Artistic creation can offer people living with mental illness an outlet to describe their journeys. Schizophrenia advocate Michelle Hammer uses art to start conversations about the disorder to help eradicate stigma. Find out how others living with schizophrenia are using art to tell their authentic stories here, and read Michelle’s story below. Ten years ago, I bought a sketchbook and markers. I had the sliver of an idea and wanted to see where it took me.  During that summer, I started drawing detailed abstract designs using random colors — whatever fanciful beauty entered my mind and could be brought to life on paper. I didn’t realize it at the time, but drawing was helping calm me.  The more anxious I was, the more detailed the drawings would be. That summer, I drew endlessly until my sketchbook was completely filled with colorful and detailed sketches. These pieces of art would become so much more than I originally intended. I took my sketchbook and brought it to my computer. Because of my graphic art background, I was able to layer the images I had created, change colors, apply various styles, and all the design magic that I could think of. Before I realized it, I had turned the doodles in my sketchbook into amazing pieces of artwork. This changed the trajectory of my life. Now, I’ve created artwork that has sold all over the world. Advocating for Others Through Schizophrenic.NYC Three-and-a-half years ago I started a mental health clothing line. I named my company Schizophrenic.NYC because I’m from New York City and I’m not ashamed I live with schizophrenia. I’m proud to say this company was started by a “schizophrenic girl.” For my product and clothing line, I used the black Rorschach Test as my inspiration.  In my experience, when a person living with schizophrenia looks at this image, they see it from a different perspective than someone without schizophrenia. So, I changed around the colors and patterns and now everyone has to look at it from a different perspective. This forces people to think differently, and more importantly, start a conversation.  I believe that only through an open dialogue about mental health can we reduce or even eradicate stigma. Because NYC is tourist destination and because I’m at conferences all over the country, I get to interact with people from all over the world when displaying my products and clothing. I believe that people want to talk about mental illness — they just don’t know how. In addition to my art, I’m lucky to be able to talk so openly about mental illness through my advocacy efforts and on my podcast, A Bipolar, a Schizophrenic, and a Podcast. Talking openly about schizophrenia, creating my artwork and clothing, and advocating has been an incredible journey. Through thousands of social media comments, hundreds of emails, and more one-on-one conversations than I can count, I’ve learned that everyone agrees there needs to be more understanding and education surrounding mental illness. I believe that, working together, we can achieve that — one conversation at a time. Michelle is partnering with Janssen Pharmaceuticals, Inc., to share her story. She has been paid an honorarium for her time.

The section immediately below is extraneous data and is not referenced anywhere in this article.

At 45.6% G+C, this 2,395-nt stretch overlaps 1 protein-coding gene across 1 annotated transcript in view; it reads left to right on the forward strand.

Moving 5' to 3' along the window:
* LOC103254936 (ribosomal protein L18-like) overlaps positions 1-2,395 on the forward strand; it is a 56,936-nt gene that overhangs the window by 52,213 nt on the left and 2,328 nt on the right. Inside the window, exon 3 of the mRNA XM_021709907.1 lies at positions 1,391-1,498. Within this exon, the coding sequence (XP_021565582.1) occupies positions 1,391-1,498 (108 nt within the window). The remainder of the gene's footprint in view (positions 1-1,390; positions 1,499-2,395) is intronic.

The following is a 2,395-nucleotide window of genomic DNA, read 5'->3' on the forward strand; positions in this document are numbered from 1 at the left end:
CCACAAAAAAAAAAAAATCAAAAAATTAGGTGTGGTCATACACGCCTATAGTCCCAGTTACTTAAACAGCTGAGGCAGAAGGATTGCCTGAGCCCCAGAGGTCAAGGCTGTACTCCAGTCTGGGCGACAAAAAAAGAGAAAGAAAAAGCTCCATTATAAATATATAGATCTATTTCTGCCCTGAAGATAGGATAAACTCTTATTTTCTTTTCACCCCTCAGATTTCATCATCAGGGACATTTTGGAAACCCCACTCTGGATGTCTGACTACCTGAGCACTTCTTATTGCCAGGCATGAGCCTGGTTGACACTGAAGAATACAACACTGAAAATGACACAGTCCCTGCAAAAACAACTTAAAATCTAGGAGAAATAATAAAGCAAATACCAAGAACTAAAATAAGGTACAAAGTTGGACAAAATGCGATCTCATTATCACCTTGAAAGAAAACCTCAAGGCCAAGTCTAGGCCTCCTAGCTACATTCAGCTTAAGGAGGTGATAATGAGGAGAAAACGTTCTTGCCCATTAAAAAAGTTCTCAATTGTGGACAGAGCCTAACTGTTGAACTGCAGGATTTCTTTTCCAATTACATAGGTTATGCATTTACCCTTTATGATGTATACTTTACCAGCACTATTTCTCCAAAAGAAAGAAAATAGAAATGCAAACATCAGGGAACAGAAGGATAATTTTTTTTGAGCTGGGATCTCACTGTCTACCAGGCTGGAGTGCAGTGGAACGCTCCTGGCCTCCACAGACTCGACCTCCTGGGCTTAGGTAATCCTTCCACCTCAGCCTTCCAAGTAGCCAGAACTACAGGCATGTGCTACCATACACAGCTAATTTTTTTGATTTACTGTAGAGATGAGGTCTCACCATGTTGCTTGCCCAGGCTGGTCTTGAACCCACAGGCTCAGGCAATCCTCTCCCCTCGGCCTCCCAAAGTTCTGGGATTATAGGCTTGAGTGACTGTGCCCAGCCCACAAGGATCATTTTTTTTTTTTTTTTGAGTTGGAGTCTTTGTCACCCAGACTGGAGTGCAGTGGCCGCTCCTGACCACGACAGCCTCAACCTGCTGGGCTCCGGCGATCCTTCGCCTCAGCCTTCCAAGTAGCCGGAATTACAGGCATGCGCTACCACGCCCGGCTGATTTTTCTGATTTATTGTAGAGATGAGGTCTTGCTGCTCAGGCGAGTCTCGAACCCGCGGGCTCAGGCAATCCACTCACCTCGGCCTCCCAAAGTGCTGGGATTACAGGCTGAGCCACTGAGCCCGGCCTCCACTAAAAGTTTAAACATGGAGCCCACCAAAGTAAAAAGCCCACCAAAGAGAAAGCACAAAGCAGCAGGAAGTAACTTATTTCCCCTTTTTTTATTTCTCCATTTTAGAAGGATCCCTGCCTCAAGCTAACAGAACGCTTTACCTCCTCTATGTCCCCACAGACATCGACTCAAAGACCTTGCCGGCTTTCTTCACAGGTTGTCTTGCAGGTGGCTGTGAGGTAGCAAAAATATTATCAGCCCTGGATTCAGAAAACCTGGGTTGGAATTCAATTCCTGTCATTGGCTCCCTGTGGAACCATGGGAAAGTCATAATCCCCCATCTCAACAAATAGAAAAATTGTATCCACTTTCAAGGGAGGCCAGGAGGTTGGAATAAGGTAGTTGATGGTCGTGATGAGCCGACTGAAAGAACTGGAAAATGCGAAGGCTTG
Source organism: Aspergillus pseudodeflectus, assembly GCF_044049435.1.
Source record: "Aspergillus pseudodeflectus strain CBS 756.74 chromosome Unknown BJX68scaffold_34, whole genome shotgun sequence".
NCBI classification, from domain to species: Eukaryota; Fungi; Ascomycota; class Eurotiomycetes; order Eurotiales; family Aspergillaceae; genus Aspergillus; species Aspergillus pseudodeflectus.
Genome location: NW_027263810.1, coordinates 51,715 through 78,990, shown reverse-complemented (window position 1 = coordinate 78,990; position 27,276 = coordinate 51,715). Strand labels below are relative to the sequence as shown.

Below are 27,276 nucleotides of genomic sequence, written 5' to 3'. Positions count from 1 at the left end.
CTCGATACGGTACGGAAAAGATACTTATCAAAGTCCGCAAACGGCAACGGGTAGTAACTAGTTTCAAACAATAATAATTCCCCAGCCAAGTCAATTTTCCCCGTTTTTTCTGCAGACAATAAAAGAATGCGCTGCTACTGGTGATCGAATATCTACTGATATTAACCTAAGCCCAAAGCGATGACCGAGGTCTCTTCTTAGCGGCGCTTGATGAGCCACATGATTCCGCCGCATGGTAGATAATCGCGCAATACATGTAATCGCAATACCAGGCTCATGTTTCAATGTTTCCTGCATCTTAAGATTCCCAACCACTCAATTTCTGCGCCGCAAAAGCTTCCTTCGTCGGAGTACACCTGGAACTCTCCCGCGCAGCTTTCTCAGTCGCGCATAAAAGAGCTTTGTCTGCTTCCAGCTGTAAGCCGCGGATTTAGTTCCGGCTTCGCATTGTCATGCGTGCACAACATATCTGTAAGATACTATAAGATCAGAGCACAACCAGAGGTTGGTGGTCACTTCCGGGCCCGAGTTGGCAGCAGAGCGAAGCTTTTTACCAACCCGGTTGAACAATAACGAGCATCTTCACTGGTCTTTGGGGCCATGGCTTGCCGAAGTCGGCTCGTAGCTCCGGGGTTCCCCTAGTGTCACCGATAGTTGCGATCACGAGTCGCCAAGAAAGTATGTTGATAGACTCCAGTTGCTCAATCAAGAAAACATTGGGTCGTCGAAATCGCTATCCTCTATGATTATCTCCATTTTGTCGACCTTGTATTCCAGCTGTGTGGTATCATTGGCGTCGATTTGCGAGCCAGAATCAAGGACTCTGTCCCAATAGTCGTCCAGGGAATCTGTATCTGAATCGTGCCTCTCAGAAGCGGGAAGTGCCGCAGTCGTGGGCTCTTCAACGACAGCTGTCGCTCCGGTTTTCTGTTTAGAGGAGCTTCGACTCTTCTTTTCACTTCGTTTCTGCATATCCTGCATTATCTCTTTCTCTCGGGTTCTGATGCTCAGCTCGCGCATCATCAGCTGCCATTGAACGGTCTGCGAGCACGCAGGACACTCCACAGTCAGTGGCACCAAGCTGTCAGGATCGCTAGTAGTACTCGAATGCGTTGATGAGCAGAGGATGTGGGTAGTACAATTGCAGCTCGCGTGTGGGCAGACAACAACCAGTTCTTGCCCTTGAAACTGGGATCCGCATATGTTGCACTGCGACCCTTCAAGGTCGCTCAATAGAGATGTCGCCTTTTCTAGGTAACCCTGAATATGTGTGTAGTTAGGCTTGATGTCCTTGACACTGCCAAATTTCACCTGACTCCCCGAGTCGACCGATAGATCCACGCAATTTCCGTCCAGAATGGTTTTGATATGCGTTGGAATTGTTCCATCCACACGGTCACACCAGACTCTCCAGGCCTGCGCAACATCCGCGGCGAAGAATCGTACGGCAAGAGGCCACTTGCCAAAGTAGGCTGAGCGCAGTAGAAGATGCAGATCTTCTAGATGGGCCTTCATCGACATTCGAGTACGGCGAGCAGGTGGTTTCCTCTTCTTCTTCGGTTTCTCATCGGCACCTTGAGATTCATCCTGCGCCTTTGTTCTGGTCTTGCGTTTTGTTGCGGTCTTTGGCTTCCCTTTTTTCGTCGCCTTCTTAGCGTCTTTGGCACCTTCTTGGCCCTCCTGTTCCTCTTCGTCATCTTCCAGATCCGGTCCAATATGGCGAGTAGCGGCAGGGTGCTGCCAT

Sponsored by

How I’ve used art to express my journey with schizophrenia and reduce